How 10 Designers Prepare for New York Fashion Week
Spoiler: Caffeine is involved
Every designer knows what a big deal it is to show at New York Fashion Week. It’s one of the most-watched and highly anticipated events in the industry, and the expectations get greater each year, with collections now being instantly broadcast around the world thanks to social media.
Each designer has a different approach to handling the pressures. Some completely disconnect and relax, while others spend the time leading up to their shows running back and forth to the Garment District to pick up last-minute materials. From SoulCycle to soul-searching, we interviewed 10 designers, ranging from NYFW first-timers to seasoned pros, to find out how they prepare for the craziness of NYFW.
Michelle Smith of MILLY
“It’s impossible to properly prepare for the madness of NYFW, but I try! I make sure to pencil in a few relaxing weekends away in August to really check out, clear my head, and find inspiration. In the weeks leading up to NYFW, while I spend most of my nights and weekends in the studio finishing up the collection, I make a point to find time every day to fit in a quick workout—either a morning run in Central Park or a SoulCycle class for an afternoon break. It truly keeps me sane and helps keep my creativity flowing. Plus, I have to burn off that late-night pizza somehow!”
Sally LaPointe of Sally LaPointe
"Keep calm and carry on. Honestly, the whole process can be overwhelming. Sometimes I try to pretend like it’s not happening, until it does. And then it’s go time—I'm in 100 percent.”
Sandy Liang of Sandy Liang
“I don't know if there is anything I do differently prior to Fashion Week in terms of my routine, but it just so happens that I always find a new pair of shoes I like around that time, and my excuse for buying them will be so that I can wear them at my presentation. A little Fashion Week splurge. I try and drink lots of water and take probiotics. If I feel crazy, I go to my acupuncturist, who always calms me down and reminds me that I need to take time to not work in order to do good work."
Michael Costello of Michael Costello
"I put all of my ideas and inspiration onto a wall. I stare at it for about five to seven days before I even start anything, and then ideas start to come together. I try to envision what it is that I want to portray, without following trends while trying to reinvent myself through feelings, fabrics, and new silhouettes."
Audra Danielle Noyes of AUDRA
“Fashion Week prep is full of final fittings, castings, running around the Garment District for last-minute trims, and sleepless nights, all leading to that moment when you finally see the garments you have labored over for months readied for buyers, editors, and industry professionals. It is a thrill, full of lots of moving parts, caffeine, and adrenaline joy-filled moments. Each season, I select a woman with a unique artistic talent to embody and further interpret the collection, whether through video or photography which debuts at Fashion Week. This is such a highlight for me, seeing the artist I have chosen to collaborate with bring new depth and life to the collection through their own creative outlet.”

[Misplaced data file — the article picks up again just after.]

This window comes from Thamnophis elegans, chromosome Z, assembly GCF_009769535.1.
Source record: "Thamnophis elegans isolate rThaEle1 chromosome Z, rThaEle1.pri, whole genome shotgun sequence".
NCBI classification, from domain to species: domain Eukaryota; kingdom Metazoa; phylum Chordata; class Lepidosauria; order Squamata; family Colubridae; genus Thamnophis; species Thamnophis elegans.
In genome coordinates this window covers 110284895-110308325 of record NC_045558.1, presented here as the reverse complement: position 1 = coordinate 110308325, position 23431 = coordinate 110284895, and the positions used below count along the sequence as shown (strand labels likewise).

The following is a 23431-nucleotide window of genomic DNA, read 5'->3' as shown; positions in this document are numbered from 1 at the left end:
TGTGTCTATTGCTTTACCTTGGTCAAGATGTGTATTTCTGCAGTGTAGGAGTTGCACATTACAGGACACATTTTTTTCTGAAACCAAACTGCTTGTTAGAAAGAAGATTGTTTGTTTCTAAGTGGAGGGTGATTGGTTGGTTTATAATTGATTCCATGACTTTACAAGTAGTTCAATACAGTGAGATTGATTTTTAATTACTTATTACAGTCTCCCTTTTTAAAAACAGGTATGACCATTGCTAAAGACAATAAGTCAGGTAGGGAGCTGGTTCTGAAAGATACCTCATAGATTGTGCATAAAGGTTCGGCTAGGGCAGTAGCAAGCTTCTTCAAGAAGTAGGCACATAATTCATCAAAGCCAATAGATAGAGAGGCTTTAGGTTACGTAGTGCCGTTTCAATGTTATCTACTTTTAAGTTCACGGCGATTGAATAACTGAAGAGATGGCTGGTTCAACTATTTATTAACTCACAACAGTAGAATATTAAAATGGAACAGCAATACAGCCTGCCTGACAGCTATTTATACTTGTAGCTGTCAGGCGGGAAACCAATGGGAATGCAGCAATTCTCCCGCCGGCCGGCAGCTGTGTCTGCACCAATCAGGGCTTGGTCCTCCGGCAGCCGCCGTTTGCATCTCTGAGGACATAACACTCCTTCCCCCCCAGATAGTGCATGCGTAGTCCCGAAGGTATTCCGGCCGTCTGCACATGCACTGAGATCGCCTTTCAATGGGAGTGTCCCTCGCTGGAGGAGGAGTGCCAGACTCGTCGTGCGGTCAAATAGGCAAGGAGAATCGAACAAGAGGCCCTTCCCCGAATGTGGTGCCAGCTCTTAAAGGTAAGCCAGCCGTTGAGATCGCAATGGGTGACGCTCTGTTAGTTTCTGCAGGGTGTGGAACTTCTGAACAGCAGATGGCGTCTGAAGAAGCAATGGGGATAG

Stephen Wong and Kirk Pickersgill of Greta Constantine
SW: “Kirk [Pickersgill] and I work complementary schedules, him in the daytime and me at night, but at crunch time, we overlap. While coffee does its part, we also have an iPod playlist with enough Beyoncé, Rihanna, Kelis, and M.I.A to make it never feel a minute past noon—or for the sequins to ever feel like a bad choice.”
KP: “After a few too many 15-hour days fitting and styling—and hopefully not still making—the collection, few things keep me sane like my dogs Bea and Jet. In the mornings, they're my one and only chance to be outside and exercise, and their companionship helps me forget that I'll be back in the studio in as many hours as I have fingers on my hand.”
Kasuni Rathnasuriya of KÛR
“Though it’s been busy finishing up the collection and working across all teams, I love the energy and dynamism of Fashion Week preparation. One of my favorite parts of the design process, especially in this time, is working with the weavers and seamstresses—it’s almost therapeutic to craft intricate, beautiful materials in an organized way. To destress, I also love drinking Ceylon tea, and chocolate has always been a guilty pleasure and gives me some extra energy!”
Minh Le of 831MINHLE
"Preparing for NYFW has been the most rewarding time of my professional life. Having a strong team by my side that makes sure that I am able to create and articulate my vision is priceless. When I am not attached to my sewing machine or chasing down my favorite bolts through local fabric stores, I am enjoying time with my family and dreaming up what will come next for my designs. I have many stories to tell and I have chosen my collections [as a way] to share them.”
Dennis Basso of Dennis Basso
“In the final days before the show, I’m focused on creating the total look—styling, hair, makeup—to create the full DB Girl. Then we have fittings and work on all the finishing touches to bring the collection to life. Personally, I like to stay completely focused, and I clear my evenings so I can be relaxed and rested and keep my mind on the show.”